Either we must clamp down on critics of Islam, mandating a uniform code of political correctness, or else we must let the critics say what they wish, regardless of the consequences, and in full knowledge that these consequences may include the death of innocents. This is not a choice that the West has had to face since the end of our own furor theologicus several centuries ago, but, like it or not, it is the choice that we are facing again today.
Well, Lee mon vieux, which is it to be? He comfortably dodges answering and leaves it up to us.


You will notice, if you read his whole essay, that he assumes it is impossible for a society to return, if that is what it takes, to the condition in which there is enough common ground that no one has to live in fear of violence or legal sanctions for speaking his mind. The diversity hook is in his gill. Harris can't imagine that Muslims could be separated from the rest of the world, so the rest of the world could get on with its business without endlessly worrying about being "sensitive" and inoffensive.

Since Harris won't make his own choice, I guess I have to. We should face reality and acknowledge that Muslims and the West have completely different assumptions about the purpose of society and how life is to be lived, and that it's futile and dangerous to keep trying to pretend otherwise. Only stopping and reversing Muslim incursion into the West can preserve both freedom and safety.

Harris must have put a lot of time and work into writing that article. Too bad he had to leave it to me to finish it for him.



David Foster said...

As the Third Reich rose to power, there were people in the West who similarly thought that speech should be controlled to avoid offense to a potentially violent entity. Winston Churchill spoke of:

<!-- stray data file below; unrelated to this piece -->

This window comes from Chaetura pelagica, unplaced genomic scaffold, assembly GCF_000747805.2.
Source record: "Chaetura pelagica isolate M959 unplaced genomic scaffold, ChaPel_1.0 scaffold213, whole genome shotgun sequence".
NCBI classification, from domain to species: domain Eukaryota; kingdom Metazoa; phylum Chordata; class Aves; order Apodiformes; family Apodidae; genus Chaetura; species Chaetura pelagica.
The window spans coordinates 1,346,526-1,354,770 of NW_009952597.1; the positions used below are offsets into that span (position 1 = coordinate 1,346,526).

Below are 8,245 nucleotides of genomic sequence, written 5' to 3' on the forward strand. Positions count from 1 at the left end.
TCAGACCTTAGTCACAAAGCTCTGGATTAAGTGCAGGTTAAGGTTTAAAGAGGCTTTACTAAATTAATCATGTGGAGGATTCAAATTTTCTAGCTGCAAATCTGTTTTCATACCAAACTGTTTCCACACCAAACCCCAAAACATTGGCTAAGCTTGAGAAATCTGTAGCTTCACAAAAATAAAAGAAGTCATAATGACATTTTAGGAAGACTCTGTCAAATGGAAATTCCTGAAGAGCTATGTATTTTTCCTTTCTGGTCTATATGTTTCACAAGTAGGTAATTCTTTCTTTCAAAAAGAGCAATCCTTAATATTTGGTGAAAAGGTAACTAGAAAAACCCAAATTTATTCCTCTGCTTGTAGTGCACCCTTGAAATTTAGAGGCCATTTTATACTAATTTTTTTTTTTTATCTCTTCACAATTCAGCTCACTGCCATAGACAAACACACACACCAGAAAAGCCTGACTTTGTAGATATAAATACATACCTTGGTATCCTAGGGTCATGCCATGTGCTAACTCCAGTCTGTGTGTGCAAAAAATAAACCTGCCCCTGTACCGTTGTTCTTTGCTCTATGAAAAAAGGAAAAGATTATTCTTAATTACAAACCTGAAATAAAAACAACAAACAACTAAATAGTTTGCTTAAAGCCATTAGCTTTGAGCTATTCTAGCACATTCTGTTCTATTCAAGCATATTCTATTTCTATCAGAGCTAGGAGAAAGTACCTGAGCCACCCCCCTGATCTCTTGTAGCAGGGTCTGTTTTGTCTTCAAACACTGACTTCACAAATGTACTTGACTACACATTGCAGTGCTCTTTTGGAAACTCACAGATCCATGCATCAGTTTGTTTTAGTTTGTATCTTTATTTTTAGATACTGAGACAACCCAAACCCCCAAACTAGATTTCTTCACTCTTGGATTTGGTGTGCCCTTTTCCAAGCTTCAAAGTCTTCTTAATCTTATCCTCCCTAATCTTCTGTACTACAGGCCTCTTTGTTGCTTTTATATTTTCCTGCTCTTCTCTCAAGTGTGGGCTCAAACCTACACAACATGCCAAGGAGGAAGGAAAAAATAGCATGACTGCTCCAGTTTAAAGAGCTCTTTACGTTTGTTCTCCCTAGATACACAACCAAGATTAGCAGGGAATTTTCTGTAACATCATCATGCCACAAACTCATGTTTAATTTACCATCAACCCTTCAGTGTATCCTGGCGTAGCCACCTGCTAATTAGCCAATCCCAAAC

"the "unendurable..sense of our country falling into the power, into the orbit and influence of Nazi Germany, and of our existence becoming dependent upon their good will or pleasure...In a very few years, perhaps in a very few months, we shall be confronted with demands" which "may affect the surrender of territory or the surrender of liberty." A "policy of submission" would entail "restrictions" upon freedom of speech and the press. "Indeed, I hear it said sometimes now that we cannot allow the Nazi system of dictatorship to be criticized by ordinary, common English politicians." (more here)

Nor was this phenomenon limited to Britain. I was just reading today about the film that was made from Remarque's great (but sadly neglected) novel, The Road Back. The producers, in the United States, heavily edited the film to avoid giving offense to the Nazi government.

Michael Tams said...

Mr. Darby,

If by "too bad" you mean "too bad I'm not this fool's editor" then, yes, I agree: too bad. You did a fine job finishing the work for Harris, and while I agree with your point - too bad we have this festering infection that keeps us from recognizing the truth - I think it is good that wise people like you can point out the dangerous nature of that sort of incomplete thinking. In short, bravo.


P.S. Thanks for your kind words in the preceding post. Your blog is truly one of a kind.

Rick Darby said...


I knew that Hollywood had a brief kissy-fest with the Soviet Union during World War II (Mission to Moscow, etc.) but I didn't realize that it actually tried to avoid offending Germany before the war. The Road Back (the novel) must be neglected indeed; Remarque is out of fashion, and the only thing anyone remembers is All Quiet on the Western Front.


Maybe Lee Harris did originally write something stronger, only to have his editor at the magazine (a neocon publication) tone it down. As you probably know, writers are usually at the mercy of editors. The blogosphere must be proof of God's essential goodness to every penny-a-liner ink-stained wretch.

Anonymous said...

In the UK, the manner in which New Labour - and the liberal-left generally - deals with Muslims, has seemed to me to be that of primary school teachers dealing with 'challenging' pupils. Indeed, for New Labour the entire society is one big classroom - brightly coloured with lots of activities. Play nicely.

Free speech is for the staffroom.